So you’ve gotten yourself a brand spanking new ebike but you’re not quite sure how to read the LCD display. You know it’s important, but the little screen is so small and your eyes aren’t what they used to be. Fear not! This article will show you how to make sense of your new e-bike’s LCD display in no time!
What is the LCD Display on an Ebike?
The LCD display is a key component on most ebikes and is responsible for displaying important information such as battery life, speed, and current ride status. Along with this information, the LCD also provides navigation tools such as a map and compass.
Understanding LCD Numbers
If you’re looking to understand your ebike’s LCD display, here are a few things to keep in mind.
First and foremost, the LCD number displayed on your ebike is not necessarily indicative of how much power the battery is currently supplying – this will be indicated by the battery icon on the left-hand side of the screen.
Secondly, different models of ebike may display different LCD numbers. For example, a mid-range model may have a LCD number that corresponds to the power level at which the bike is ridden most frequently, while a higher-end model might have a LCD number that reflects the maximum power output of the bike’s motor.
Finally, depending on your ebike’s settings, the LCD number may also change dynamically as you ride – for example, increasing as you reach higher power levels or decreasing as you reduce your speed.
What Does Each Number on the Display Mean?
Each number on an ebike LCD display corresponds to a function or setting. Here’s a breakdown of what each number means:
- Battery level – This shows how much power is left in the battery. You’ll want to keep an eye on this number because it will decrease as you ride and use the bike.
- Speed – Shows how fast the bike is going. Be careful not to go too fast or you’ll have trouble keeping up with traffic.
- Trip distance – This tells you how far you’ve ridden since the last time the bike was powered off. Note that this number will decrease over time as the battery depletes (it won’t reset once it hits 0).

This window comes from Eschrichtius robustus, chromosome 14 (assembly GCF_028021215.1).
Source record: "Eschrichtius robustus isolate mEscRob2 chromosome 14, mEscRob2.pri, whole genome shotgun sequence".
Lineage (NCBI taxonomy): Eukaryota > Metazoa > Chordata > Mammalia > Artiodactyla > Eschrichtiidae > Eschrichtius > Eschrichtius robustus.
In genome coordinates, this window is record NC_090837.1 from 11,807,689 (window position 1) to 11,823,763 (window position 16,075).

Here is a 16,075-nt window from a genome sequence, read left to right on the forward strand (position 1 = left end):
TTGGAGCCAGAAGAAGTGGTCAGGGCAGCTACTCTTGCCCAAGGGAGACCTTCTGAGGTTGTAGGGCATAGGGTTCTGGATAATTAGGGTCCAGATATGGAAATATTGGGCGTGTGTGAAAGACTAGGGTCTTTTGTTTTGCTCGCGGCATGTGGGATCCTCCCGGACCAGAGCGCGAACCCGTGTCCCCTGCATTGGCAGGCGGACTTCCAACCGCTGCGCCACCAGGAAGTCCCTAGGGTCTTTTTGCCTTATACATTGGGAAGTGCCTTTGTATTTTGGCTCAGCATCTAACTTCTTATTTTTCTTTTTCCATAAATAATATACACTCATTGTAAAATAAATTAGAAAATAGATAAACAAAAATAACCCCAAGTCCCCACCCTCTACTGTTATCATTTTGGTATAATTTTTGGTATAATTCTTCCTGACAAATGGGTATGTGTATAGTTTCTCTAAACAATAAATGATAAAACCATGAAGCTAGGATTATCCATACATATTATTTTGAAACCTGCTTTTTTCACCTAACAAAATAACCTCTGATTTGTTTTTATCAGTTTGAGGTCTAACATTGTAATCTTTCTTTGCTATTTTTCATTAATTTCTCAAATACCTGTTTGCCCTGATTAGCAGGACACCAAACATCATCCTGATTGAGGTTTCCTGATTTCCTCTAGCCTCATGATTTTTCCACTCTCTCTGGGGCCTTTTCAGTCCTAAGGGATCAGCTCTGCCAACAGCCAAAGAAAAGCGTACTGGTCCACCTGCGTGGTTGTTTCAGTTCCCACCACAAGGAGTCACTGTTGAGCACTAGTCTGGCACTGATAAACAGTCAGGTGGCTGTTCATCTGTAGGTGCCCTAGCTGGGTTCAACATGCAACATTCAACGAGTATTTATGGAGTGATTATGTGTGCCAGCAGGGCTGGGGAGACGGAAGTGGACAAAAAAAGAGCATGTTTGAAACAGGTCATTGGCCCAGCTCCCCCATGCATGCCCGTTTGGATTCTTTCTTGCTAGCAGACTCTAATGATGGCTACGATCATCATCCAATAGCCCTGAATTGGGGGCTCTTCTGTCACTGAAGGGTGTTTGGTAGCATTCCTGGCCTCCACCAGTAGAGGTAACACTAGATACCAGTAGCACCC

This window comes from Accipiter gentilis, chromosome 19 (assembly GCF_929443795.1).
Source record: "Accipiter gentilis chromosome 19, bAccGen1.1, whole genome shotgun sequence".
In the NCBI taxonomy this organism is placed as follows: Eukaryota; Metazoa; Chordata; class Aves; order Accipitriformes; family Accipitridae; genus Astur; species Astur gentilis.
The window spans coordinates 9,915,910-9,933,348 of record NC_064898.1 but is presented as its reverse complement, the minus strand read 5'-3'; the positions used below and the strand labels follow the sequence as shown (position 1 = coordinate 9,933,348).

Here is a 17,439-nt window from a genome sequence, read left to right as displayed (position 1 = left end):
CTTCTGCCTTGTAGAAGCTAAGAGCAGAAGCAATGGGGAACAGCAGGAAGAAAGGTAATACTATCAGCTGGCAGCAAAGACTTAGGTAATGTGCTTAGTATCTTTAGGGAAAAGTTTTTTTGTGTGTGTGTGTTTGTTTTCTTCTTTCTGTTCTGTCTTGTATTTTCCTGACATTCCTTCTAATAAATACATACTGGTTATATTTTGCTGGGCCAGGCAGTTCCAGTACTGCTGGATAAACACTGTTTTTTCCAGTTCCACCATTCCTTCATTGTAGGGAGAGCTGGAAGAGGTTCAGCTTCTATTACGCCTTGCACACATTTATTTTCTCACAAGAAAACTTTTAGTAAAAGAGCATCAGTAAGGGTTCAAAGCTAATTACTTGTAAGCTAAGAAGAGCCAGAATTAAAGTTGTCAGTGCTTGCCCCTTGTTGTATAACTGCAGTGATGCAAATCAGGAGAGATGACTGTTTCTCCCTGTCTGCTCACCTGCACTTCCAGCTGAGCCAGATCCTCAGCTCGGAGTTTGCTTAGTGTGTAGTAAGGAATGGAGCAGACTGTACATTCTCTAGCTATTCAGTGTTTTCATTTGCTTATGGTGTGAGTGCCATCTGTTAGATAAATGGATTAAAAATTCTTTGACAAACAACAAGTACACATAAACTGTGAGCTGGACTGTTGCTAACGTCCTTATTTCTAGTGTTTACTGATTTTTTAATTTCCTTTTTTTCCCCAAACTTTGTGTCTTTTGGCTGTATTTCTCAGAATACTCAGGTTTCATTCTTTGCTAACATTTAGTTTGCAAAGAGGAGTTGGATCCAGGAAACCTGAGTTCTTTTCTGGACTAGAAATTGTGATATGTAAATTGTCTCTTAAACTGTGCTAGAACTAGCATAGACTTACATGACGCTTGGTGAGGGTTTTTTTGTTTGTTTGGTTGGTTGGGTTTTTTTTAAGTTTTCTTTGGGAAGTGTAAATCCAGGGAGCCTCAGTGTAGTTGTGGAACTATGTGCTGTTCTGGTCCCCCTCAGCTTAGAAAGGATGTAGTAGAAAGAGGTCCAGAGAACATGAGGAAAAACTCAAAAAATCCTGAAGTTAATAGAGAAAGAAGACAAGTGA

- Time – Shows the current time, in hours and minutes.
- Gear position – Indicates whether you’re in Manual or Automatic mode. In Manual mode, you’ll need to use the gear shifter to change gears; in Automatic mode, the bike will shift for you automatically (assuming it’s equipped with an automatic transmission).
- Level – Shows how high or low the bike is tilted from its normal position .
- Tire pressure – This displays the pressure of the front and rear tires.
- Tachometer – Shows how fast the bike is traveling, in tenths of a mile per hour (or kilometers per hour).
- Battery temperature – This shows the internal battery temperature.
- Tire air pressure – Shows the tire pressure as measured by several onboard sensors.
- Airflow – Shows how much air is being used by the bike’s various systems, including its fan that helps keep things cool inside.
- Acceleration – Shows acceleration increase over time, with a maximum data point for each gear which determines which gear you’re currently in (e.g., 0 indicates the top gear, 1 indicates the middle gear, etc.).
If you’re having trouble understanding your ebike’s LCD display, don’t worry – there are a few things you can do to troubleshoot the issue. First, make sure that the battery is fully charged and that your ebike is properly connected to power. If the problem persists, try connecting your ebike to a different power source and/or resetting the display by pressing the RESET button. If all of those solutions fail to resolve the issue, it may be time to replace your LCD display.
A Final Word
A final word on your ebike’s LCD display. By now, you’re probably familiar with the different parts of your ebike and what they do. But are you aware of the different types of displays and how they work? Here’s a quick primer on the three most common types: LCD, LED, and CRT.
LCD displays are the most common type on ebikes. They use liquid crystal technology to create an image that is displayed on a screen. There are a variety of factors that can affect the quality of an LCD display, including the quality of the contrast and brightness, the type of glass used in the panel, and how well it’s mounted.
LED displays use light-emitting diodes (LEDs) to create an image. The advantage to using LEDs is that they are very energy-efficient and don’t require as much power to function as LCD displays do. However, LEDs don’t have as much contrast or brightness as LCD displays do, so they may not be ideal for use in bright sunlight.
CRT displays use Cathode Ray Tube (CRT) technology to create an image. CRTs have been used in televisions for decades and are still used